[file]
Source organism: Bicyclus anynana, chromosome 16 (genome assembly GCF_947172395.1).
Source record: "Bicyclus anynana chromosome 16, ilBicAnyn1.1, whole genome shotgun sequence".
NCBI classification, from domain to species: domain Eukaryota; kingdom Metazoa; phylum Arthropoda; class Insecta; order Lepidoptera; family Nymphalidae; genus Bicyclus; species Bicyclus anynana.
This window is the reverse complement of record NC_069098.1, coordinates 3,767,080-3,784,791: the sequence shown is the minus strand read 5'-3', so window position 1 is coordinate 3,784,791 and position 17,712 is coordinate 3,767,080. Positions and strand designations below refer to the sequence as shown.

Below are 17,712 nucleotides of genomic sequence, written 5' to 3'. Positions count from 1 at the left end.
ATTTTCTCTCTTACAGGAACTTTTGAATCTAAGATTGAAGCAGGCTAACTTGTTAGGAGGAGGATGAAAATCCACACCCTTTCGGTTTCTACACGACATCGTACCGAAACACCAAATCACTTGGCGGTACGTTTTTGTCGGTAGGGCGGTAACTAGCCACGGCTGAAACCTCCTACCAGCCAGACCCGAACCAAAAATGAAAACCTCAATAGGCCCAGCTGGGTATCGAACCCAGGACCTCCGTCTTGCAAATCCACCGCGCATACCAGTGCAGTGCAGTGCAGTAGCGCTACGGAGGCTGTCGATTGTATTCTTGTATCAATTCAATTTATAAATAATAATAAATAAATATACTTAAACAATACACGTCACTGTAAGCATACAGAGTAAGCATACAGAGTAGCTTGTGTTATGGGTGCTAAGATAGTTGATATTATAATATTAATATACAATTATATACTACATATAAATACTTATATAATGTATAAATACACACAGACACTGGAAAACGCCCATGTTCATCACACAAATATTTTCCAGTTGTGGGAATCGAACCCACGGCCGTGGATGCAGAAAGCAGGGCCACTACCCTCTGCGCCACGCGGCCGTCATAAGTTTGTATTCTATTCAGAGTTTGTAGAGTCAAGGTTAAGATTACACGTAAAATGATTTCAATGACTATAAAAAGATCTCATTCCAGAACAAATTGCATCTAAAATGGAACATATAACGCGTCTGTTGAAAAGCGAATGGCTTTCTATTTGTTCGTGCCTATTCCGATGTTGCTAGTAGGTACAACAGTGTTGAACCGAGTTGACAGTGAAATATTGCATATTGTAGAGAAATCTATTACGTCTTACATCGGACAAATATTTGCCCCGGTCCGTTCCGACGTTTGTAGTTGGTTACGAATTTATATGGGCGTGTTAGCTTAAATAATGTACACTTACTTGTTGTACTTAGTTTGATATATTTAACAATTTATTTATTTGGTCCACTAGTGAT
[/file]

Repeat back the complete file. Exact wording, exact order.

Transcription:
Source organism: Bicyclus anynana, chromosome 16 (genome assembly GCF_947172395.1).
Source record: "Bicyclus anynana chromosome 16, ilBicAnyn1.1, whole genome shotgun sequence".
NCBI classification, from domain to species: domain Eukaryota; kingdom Metazoa; phylum Arthropoda; class Insecta; order Lepidoptera; family Nymphalidae; genus Bicyclus; species Bicyclus anynana.
This window is the reverse complement of record NC_069098.1, coordinates 3,767,080-3,784,791: the sequence shown is the minus strand read 5'-3', so window position 1 is coordinate 3,784,791 and position 17,712 is coordinate 3,767,080. Positions and strand designations below refer to the sequence as shown.

Below are 17,712 nucleotides of genomic sequence, written 5' to 3'. Positions count from 1 at the left end.
ATTTTCTCTCTTACAGGAACTTTTGAATCTAAGATTGAAGCAGGCTAACTTGTTAGGAGGAGGATGAAAATCCACACCCTTTCGGTTTCTACACGACATCGTACCGAAACACCAAATCACTTGGCGGTACGTTTTTGTCGGTAGGGCGGTAACTAGCCACGGCTGAAACCTCCTACCAGCCAGACCCGAACCAAAAATGAAAACCTCAATAGGCCCAGCTGGGTATCGAACCCAGGACCTCCGTCTTGCAAATCCACCGCGCATACCAGTGCAGTGCAGTGCAGTAGCGCTACGGAGGCTGTCGATTGTATTCTTGTATCAATTCAATTTATAAATAATAATAAATAAATATACTTAAACAATACACGTCACTGTAAGCATACAGAGTAAGCATACAGAGTAGCTTGTGTTATGGGTGCTAAGATAGTTGATATTATAATATTAATATACAATTATATACTACATATAAATACTTATATAATGTATAAATACACACAGACACTGGAAAACGCCCATGTTCATCACACAAATATTTTCCAGTTGTGGGAATCGAACCCACGGCCGTGGATGCAGAAAGCAGGGCCACTACCCTCTGCGCCACGCGGCCGTCATAAGTTTGTATTCTATTCAGAGTTTGTAGAGTCAAGGTTAAGATTACACGTAAAATGATTTCAATGACTATAAAAAGATCTCATTCCAGAACAAATTGCATCTAAAATGGAACATATAACGCGTCTGTTGAAAAGCGAATGGCTTTCTATTTGTTCGTGCCTATTCCGATGTTGCTAGTAGGTACAACAGTGTTGAACCGAGTTGACAGTGAAATATTGCATATTGTAGAGAAATCTATTACGTCTTACATCGGACAAATATTTGCCCCGGTCCGTTCCGACGTTTGTAGTTGGTTACGAATTTATATGGGCGTGTTAGCTTAAATAATGTACACTTACTTGTTGTACTTAGTTTGATATATTTAACAATTTATTTATTTGGTCCACTAGTGAT